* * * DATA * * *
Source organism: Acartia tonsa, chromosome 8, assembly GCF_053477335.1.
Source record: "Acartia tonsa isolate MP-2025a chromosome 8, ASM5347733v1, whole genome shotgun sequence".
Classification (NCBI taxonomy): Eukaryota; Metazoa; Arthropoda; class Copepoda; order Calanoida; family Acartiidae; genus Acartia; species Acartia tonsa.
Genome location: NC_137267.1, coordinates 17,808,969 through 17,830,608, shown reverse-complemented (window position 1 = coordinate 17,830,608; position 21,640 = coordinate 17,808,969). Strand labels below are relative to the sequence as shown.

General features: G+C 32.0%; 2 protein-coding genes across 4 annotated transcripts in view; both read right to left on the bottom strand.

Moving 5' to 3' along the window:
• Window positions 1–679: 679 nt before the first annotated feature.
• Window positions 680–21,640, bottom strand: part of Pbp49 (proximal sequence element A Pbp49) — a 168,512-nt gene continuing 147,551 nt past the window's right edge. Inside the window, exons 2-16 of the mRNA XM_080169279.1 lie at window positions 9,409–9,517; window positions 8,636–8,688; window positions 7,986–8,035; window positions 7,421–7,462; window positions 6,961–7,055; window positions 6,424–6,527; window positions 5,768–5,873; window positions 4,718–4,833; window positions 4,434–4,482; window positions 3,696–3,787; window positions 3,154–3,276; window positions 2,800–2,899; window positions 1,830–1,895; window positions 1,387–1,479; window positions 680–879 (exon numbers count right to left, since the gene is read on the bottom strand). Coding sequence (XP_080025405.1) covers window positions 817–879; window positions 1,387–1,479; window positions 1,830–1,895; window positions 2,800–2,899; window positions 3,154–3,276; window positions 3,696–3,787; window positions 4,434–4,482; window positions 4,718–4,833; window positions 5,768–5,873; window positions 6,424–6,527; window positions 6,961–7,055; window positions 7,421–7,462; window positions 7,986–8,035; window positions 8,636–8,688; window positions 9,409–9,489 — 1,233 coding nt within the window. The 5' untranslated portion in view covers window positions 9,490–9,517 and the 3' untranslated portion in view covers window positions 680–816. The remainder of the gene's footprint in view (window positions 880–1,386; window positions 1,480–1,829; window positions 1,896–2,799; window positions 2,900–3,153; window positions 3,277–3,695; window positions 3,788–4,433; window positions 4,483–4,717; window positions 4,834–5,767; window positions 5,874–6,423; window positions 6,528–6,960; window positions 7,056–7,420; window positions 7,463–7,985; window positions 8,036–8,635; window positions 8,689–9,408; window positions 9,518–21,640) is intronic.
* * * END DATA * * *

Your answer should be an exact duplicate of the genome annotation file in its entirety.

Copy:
Source organism: Acartia tonsa, chromosome 8, assembly GCF_053477335.1.
Source record: "Acartia tonsa isolate MP-2025a chromosome 8, ASM5347733v1, whole genome shotgun sequence".
Classification (NCBI taxonomy): Eukaryota; Metazoa; Arthropoda; class Copepoda; order Calanoida; family Acartiidae; genus Acartia; species Acartia tonsa.
Genome location: NC_137267.1, coordinates 17,808,969 through 17,830,608, shown reverse-complemented (window position 1 = coordinate 17,830,608; position 21,640 = coordinate 17,808,969). Strand labels below are relative to the sequence as shown.

General features: G+C 32.0%; 2 protein-coding genes across 4 annotated transcripts in view; both read right to left on the bottom strand.

Moving 5' to 3' along the window:
• Window positions 1–679: 679 nt before the first annotated feature.
• Window positions 680–21,640, bottom strand: part of Pbp49 (proximal sequence element A Pbp49) — a 168,512-nt gene continuing 147,551 nt past the window's right edge. Inside the window, exons 2-16 of the mRNA XM_080169279.1 lie at window positions 9,409–9,517; window positions 8,636–8,688; window positions 7,986–8,035; window positions 7,421–7,462; window positions 6,961–7,055; window positions 6,424–6,527; window positions 5,768–5,873; window positions 4,718–4,833; window positions 4,434–4,482; window positions 3,696–3,787; window positions 3,154–3,276; window positions 2,800–2,899; window positions 1,830–1,895; window positions 1,387–1,479; window positions 680–879 (exon numbers count right to left, since the gene is read on the bottom strand). Coding sequence (XP_080025405.1) covers window positions 817–879; window positions 1,387–1,479; window positions 1,830–1,895; window positions 2,800–2,899; window positions 3,154–3,276; window positions 3,696–3,787; window positions 4,434–4,482; window positions 4,718–4,833; window positions 5,768–5,873; window positions 6,424–6,527; window positions 6,961–7,055; window positions 7,421–7,462; window positions 7,986–8,035; window positions 8,636–8,688; window positions 9,409–9,489 — 1,233 coding nt within the window. The 5' untranslated portion in view covers window positions 9,490–9,517 and the 3' untranslated portion in view covers window positions 680–816. The remainder of the gene's footprint in view (window positions 880–1,386; window positions 1,480–1,829; window positions 1,896–2,799; window positions 2,900–3,153; window positions 3,277–3,695; window positions 3,788–4,433; window positions 4,483–4,717; window positions 4,834–5,767; window positions 5,874–6,423; window positions 6,528–6,960; window positions 7,056–7,420; window positions 7,463–7,985; window positions 8,036–8,635; window positions 8,689–9,408; window positions 9,518–21,640) is intronic.